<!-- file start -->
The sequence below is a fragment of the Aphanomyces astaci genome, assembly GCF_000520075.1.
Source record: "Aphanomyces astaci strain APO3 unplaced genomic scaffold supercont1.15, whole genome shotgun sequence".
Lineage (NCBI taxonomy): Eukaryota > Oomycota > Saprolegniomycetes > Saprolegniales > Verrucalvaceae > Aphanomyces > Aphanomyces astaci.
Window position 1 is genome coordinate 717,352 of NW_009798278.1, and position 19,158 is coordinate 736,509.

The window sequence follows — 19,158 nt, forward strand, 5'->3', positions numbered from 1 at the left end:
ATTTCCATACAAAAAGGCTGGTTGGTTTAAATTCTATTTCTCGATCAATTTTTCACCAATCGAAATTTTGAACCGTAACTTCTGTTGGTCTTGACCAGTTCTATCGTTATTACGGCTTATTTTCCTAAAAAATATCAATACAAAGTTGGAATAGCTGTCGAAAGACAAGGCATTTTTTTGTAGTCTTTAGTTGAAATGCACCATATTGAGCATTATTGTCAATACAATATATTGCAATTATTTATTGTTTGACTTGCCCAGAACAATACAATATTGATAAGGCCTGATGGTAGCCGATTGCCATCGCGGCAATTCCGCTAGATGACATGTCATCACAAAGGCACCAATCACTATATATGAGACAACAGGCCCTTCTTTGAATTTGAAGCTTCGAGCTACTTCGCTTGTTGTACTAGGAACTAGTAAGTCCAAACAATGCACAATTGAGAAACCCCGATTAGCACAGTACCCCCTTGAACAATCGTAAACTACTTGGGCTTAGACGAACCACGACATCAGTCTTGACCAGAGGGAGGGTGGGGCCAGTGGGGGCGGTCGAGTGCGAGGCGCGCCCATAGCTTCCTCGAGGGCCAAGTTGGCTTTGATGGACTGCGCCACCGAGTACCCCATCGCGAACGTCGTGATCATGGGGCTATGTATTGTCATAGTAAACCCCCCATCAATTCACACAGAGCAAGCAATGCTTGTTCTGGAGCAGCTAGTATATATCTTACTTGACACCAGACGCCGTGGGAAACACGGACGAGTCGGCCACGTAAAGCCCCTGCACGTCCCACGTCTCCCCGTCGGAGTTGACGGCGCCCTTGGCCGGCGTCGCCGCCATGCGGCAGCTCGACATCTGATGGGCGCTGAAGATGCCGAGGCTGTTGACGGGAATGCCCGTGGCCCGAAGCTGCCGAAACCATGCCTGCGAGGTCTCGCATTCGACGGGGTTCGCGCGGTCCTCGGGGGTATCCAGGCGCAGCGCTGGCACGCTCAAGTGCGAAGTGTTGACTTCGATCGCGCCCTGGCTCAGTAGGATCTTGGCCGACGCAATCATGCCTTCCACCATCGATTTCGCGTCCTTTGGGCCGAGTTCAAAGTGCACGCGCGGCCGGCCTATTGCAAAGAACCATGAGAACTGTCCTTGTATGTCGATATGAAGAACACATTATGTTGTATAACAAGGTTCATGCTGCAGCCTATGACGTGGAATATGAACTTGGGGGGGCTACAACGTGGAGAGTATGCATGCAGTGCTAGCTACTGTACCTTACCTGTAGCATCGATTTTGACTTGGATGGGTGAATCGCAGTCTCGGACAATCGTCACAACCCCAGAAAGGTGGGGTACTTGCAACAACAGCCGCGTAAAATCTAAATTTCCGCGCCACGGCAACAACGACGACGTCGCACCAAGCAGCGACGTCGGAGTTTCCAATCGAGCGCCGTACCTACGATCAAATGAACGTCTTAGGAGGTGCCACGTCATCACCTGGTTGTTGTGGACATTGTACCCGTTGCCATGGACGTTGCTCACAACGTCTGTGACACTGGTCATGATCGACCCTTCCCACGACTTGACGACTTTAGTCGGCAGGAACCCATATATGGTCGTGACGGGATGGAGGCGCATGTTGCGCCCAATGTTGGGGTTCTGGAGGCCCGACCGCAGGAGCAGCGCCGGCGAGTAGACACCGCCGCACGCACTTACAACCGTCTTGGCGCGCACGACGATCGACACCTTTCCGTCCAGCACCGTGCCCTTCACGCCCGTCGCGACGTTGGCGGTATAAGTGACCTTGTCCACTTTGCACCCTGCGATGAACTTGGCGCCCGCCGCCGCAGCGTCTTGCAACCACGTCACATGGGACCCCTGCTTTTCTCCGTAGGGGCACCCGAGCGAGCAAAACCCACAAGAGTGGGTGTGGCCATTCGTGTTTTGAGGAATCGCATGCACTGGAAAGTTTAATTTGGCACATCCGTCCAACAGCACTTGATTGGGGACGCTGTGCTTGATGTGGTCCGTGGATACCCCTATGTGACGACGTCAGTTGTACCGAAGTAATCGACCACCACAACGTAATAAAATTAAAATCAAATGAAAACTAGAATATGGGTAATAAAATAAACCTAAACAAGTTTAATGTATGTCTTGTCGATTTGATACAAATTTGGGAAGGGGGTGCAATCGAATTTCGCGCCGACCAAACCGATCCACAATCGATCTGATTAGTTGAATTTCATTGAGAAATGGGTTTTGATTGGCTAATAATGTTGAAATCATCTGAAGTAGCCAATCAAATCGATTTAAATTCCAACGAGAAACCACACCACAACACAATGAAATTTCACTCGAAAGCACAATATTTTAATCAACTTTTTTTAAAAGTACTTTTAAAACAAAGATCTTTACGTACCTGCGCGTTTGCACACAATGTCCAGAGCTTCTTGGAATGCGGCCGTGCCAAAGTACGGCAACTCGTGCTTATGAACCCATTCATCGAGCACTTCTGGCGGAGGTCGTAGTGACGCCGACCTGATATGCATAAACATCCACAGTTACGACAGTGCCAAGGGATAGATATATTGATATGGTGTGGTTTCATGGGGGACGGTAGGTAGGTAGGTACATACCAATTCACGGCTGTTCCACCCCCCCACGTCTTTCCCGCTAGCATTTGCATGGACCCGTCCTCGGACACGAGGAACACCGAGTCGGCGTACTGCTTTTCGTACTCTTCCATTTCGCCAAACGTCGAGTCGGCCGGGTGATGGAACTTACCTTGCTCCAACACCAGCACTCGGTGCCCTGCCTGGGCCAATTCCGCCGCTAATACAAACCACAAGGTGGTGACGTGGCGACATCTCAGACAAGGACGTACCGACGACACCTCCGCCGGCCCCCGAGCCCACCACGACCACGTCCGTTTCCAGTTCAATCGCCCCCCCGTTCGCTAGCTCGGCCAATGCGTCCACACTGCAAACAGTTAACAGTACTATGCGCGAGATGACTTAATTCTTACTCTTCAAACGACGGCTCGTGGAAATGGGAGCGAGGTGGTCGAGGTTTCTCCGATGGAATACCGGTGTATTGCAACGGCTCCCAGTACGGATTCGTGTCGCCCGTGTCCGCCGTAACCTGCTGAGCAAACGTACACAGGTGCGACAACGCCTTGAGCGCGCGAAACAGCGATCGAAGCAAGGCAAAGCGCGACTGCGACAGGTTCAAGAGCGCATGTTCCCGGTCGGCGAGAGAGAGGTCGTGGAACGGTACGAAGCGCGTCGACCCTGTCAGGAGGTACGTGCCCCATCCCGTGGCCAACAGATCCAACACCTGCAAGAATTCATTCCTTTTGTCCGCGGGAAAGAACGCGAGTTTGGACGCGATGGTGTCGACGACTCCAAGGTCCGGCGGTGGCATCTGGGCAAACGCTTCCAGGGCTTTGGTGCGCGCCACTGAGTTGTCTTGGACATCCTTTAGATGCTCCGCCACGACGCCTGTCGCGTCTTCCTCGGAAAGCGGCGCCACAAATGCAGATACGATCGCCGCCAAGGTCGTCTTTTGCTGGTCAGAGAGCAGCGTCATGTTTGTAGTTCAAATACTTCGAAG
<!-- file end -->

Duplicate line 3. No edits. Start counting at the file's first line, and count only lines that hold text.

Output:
Lineage (NCBI taxonomy): Eukaryota > Oomycota > Saprolegniomycetes > Saprolegniales > Verrucalvaceae > Aphanomyces > Aphanomyces astaci.